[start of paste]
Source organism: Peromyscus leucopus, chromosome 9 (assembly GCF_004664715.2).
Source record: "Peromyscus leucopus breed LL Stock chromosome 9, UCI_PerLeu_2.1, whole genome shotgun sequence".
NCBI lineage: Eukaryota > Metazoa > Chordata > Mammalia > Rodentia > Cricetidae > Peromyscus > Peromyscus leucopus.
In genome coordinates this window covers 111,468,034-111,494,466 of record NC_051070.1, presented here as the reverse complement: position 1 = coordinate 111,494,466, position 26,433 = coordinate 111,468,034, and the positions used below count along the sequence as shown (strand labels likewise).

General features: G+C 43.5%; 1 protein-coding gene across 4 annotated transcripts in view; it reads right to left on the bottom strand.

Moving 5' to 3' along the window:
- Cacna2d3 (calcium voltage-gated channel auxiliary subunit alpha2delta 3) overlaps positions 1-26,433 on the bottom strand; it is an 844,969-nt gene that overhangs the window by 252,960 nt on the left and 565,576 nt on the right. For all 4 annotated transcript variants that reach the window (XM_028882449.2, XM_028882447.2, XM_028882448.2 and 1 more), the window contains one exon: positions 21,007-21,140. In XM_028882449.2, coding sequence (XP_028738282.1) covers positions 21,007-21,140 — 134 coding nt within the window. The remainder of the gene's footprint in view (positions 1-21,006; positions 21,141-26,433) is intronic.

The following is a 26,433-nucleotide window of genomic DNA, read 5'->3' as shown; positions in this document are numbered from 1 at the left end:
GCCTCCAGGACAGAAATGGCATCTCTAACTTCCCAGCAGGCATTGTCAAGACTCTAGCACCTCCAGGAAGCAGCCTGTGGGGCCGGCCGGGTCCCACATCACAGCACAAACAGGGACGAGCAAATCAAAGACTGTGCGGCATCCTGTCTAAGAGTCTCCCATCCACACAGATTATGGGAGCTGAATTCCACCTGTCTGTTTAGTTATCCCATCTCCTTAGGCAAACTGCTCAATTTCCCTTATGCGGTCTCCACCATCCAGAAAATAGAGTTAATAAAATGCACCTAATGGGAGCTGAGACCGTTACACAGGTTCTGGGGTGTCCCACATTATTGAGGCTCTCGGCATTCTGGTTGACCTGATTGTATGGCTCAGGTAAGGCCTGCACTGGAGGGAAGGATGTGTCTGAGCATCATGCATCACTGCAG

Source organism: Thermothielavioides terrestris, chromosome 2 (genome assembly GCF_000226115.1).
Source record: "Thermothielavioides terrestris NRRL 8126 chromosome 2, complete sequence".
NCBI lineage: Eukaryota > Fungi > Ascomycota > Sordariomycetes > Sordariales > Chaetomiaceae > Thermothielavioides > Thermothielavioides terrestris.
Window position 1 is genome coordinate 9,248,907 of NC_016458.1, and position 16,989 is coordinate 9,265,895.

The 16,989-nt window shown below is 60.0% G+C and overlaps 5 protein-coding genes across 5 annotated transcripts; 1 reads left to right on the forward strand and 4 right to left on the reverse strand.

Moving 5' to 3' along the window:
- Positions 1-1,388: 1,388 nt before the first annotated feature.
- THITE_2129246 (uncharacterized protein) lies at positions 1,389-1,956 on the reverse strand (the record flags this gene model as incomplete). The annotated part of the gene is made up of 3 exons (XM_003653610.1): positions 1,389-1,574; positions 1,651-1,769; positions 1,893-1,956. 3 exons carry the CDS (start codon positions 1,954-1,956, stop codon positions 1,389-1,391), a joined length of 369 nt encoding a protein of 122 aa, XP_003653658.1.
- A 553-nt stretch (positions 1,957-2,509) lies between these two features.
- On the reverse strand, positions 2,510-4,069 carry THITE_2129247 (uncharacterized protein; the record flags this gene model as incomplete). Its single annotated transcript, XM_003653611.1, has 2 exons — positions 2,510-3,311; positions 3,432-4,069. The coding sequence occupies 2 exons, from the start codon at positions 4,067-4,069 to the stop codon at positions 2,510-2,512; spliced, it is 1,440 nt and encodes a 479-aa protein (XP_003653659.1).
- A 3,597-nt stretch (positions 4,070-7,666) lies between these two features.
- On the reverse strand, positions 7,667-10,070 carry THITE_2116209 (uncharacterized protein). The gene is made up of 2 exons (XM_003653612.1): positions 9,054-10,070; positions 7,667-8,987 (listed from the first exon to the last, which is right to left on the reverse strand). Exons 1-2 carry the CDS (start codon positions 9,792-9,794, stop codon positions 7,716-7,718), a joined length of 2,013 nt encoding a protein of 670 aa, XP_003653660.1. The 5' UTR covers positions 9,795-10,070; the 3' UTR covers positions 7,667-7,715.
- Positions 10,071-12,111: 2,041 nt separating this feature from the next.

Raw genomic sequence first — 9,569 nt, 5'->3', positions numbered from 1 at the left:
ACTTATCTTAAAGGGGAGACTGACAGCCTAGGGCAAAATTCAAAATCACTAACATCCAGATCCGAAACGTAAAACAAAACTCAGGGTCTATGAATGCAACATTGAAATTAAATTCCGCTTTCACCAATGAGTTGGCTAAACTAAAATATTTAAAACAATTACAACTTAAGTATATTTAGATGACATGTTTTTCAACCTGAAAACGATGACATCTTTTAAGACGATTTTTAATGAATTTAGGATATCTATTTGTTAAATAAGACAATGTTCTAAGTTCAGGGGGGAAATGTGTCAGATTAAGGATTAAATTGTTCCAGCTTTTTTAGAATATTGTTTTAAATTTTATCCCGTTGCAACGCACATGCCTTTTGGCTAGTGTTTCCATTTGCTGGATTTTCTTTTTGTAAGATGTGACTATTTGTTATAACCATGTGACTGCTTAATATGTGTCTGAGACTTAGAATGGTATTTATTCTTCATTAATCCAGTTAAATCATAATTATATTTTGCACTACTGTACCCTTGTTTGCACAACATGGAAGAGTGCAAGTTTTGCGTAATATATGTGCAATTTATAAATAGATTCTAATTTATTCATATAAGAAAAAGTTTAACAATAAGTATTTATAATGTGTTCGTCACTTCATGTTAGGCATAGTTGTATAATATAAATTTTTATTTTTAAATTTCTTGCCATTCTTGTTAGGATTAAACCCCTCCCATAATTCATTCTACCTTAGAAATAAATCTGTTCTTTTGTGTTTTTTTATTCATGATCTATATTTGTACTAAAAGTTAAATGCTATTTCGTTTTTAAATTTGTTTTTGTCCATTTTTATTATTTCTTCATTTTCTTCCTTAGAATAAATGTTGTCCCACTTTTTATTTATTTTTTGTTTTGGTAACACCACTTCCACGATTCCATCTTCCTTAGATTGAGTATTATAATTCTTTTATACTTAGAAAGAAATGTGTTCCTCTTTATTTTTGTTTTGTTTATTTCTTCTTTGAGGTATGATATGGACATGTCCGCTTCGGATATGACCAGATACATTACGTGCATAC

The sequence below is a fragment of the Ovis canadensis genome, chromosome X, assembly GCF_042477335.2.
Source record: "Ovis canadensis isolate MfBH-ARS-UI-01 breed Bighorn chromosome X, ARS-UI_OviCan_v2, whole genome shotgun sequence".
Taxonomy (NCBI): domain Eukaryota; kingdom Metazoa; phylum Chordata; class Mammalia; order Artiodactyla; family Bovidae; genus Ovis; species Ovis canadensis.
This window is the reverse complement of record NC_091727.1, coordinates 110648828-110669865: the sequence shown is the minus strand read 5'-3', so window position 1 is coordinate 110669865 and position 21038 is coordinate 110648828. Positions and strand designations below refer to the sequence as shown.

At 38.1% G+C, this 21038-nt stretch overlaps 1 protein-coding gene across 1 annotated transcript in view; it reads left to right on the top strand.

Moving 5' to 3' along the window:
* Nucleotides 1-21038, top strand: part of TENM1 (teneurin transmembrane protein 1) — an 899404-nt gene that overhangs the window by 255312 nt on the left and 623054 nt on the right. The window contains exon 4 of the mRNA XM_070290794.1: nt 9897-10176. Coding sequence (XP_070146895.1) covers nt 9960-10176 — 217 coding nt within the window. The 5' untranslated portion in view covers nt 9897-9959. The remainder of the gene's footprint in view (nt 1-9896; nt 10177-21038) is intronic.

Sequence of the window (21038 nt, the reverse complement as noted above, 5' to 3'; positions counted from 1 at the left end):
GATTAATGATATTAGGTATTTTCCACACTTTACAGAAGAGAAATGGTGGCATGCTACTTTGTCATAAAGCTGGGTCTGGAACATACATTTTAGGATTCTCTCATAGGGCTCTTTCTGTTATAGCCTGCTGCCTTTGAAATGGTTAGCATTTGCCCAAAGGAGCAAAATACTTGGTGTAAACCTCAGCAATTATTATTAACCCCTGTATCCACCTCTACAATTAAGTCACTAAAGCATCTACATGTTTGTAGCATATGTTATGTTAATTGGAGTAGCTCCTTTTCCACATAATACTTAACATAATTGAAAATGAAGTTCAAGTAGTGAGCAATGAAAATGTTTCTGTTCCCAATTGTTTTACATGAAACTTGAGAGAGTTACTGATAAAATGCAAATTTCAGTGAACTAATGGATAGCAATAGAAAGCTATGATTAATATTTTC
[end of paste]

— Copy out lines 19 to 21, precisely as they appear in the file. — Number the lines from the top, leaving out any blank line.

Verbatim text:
- On the reverse strand, positions 2,510-4,069 carry THITE_2129247 (uncharacterized protein; the record flags this gene model as incomplete). Its single annotated transcript, XM_003653611.1, has 2 exons — positions 2,510-3,311; positions 3,432-4,069. The coding sequence occupies 2 exons, from the start codon at positions 4,067-4,069 to the stop codon at positions 2,510-2,512; spliced, it is 1,440 nt and encodes a 479-aa protein (XP_003653659.1).
- A 3,597-nt stretch (positions 4,070-7,666) lies between these two features.
- On the reverse strand, positions 7,667-10,070 carry THITE_2116209 (uncharacterized protein). The gene is made up of 2 exons (XM_003653612.1): positions 9,054-10,070; positions 7,667-8,987 (listed from the first exon to the last, which is right to left on the reverse strand). Exons 1-2 carry the CDS (start codon positions 9,792-9,794, stop codon positions 7,716-7,718), a joined length of 2,013 nt encoding a protein of 670 aa, XP_003653660.1. The 5' UTR covers positions 9,795-10,070; the 3' UTR covers positions 7,667-7,715.